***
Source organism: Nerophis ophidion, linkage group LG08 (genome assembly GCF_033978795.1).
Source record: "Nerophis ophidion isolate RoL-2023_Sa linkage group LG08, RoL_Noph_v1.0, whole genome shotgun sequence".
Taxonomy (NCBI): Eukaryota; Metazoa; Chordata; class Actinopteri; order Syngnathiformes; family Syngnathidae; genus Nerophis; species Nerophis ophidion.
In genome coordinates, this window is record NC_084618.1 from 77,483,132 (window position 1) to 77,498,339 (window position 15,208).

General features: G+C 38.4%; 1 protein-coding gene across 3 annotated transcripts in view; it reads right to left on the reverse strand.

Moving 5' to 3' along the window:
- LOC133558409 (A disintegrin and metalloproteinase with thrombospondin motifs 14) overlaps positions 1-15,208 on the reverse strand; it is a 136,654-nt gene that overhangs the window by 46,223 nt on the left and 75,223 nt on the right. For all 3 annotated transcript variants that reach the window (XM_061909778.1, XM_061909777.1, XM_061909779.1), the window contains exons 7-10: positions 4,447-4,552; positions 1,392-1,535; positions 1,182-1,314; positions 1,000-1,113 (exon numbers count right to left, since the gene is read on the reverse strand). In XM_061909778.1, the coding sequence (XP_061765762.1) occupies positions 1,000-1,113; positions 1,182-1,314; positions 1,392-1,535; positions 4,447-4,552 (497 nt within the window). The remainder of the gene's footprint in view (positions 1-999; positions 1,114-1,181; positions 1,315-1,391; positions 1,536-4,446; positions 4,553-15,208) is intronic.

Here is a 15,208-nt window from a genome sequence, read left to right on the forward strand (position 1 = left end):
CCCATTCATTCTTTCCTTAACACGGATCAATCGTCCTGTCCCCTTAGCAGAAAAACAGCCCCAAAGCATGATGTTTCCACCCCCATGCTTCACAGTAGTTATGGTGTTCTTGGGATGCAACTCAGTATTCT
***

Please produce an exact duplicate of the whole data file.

Source organism: Nerophis ophidion, linkage group LG08 (genome assembly GCF_033978795.1).
Source record: "Nerophis ophidion isolate RoL-2023_Sa linkage group LG08, RoL_Noph_v1.0, whole genome shotgun sequence".
Taxonomy (NCBI): Eukaryota; Metazoa; Chordata; class Actinopteri; order Syngnathiformes; family Syngnathidae; genus Nerophis; species Nerophis ophidion.
In genome coordinates, this window is record NC_084618.1 from 77,483,132 (window position 1) to 77,498,339 (window position 15,208).

General features: G+C 38.4%; 1 protein-coding gene across 3 annotated transcripts in view; it reads right to left on the reverse strand.

Moving 5' to 3' along the window:
- LOC133558409 (A disintegrin and metalloproteinase with thrombospondin motifs 14) overlaps positions 1-15,208 on the reverse strand; it is a 136,654-nt gene that overhangs the window by 46,223 nt on the left and 75,223 nt on the right. For all 3 annotated transcript variants that reach the window (XM_061909778.1, XM_061909777.1, XM_061909779.1), the window contains exons 7-10: positions 4,447-4,552; positions 1,392-1,535; positions 1,182-1,314; positions 1,000-1,113 (exon numbers count right to left, since the gene is read on the reverse strand). In XM_061909778.1, the coding sequence (XP_061765762.1) occupies positions 1,000-1,113; positions 1,182-1,314; positions 1,392-1,535; positions 4,447-4,552 (497 nt within the window). The remainder of the gene's footprint in view (positions 1-999; positions 1,114-1,181; positions 1,315-1,391; positions 1,536-4,446; positions 4,553-15,208) is intronic.

Here is a 15,208-nt window from a genome sequence, read left to right on the forward strand (position 1 = left end):
CCCATTCATTCTTTCCTTAACACGGATCAATCGTCCTGTCCCCTTAGCAGAAAAACAGCCCCAAAGCATGATGTTTCCACCCCCATGCTTCACAGTAGTTATGGTGTTCTTGGGATGCAACTCAGTATTCT